Have you come up with an innovative solution to a technical or scientific problem that will benefit your trade? This could be in your products, processes or the software you have utilised. If so you may benefit from the research and development tax relief. This gives qualifying companies a 225% tax deduction on qualifying costs and, if there is a tax loss, you might be able to surrender that loss for a cash payment from HMRC. If you have managed to patent any part of your product or process or have been granted an exclusive licence (and obtaining a patent can be more cost effective than you imagine) you may be able to reduce your corporation tax rate to 10% on an element of your company profits. There are also specific reliefs for certain industries. Creative Industry Tax Relief (CITR) allows qualifying companies to claim a larger tax deduction, or in some circumstances claim a payable tax credit when calculating their taxable profits”. But who qualifies? Companies producing certain films, ‘high-end’ TV programmes, animation programmes or video games. These creative projects need to pass a ‘cultural test’ that certifies them as a ‘British film’, ‘British programme’ or ‘British video game’. There are several other qualifying criteria that can be found on the HMRC website.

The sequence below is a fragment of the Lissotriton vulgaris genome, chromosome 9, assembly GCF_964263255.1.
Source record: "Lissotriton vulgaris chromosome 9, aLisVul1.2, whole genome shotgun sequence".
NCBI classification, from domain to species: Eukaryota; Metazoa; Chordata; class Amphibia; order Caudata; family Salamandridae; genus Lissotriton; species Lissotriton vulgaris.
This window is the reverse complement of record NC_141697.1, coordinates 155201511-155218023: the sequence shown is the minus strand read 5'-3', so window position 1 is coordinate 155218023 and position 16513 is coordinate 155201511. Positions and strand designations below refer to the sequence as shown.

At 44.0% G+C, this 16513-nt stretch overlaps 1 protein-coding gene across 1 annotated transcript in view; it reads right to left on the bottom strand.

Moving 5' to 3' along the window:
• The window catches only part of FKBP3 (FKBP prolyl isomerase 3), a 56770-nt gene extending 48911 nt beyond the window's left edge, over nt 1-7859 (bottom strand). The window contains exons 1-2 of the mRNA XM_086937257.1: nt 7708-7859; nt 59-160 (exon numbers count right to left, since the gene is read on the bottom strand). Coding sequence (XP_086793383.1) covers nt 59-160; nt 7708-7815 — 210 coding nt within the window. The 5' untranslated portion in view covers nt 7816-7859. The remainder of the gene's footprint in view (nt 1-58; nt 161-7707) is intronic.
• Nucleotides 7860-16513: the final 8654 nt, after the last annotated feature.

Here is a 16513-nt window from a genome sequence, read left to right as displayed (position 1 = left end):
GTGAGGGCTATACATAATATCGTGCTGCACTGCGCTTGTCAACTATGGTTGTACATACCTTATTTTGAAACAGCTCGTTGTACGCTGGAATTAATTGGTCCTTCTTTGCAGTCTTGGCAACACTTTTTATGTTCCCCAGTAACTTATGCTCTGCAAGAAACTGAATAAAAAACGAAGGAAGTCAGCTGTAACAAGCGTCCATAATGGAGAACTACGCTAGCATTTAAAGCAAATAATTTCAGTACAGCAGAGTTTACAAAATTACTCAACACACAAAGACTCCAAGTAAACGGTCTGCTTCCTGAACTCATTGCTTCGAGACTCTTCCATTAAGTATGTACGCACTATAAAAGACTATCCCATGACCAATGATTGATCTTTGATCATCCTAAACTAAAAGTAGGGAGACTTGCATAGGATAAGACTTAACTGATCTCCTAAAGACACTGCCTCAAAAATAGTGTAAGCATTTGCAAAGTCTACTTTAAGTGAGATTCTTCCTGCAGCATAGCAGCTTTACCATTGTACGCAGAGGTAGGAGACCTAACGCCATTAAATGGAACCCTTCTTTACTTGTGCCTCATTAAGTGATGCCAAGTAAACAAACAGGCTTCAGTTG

Be aware that every employer now has a right to the relief from the first £2,000 of employer’s national insurance that they might otherwise have to pay. This can be an important cost saving when hiring members of staff. However there are other cost effective ways of getting staff motivated. There are tax efficient option arrangements, such as the EMI, that allow staff to acquire shares, in circumstances that can be controlled by the employer, at a low cost. When they dispose of the shares they will be entitled to a 10% tax rate.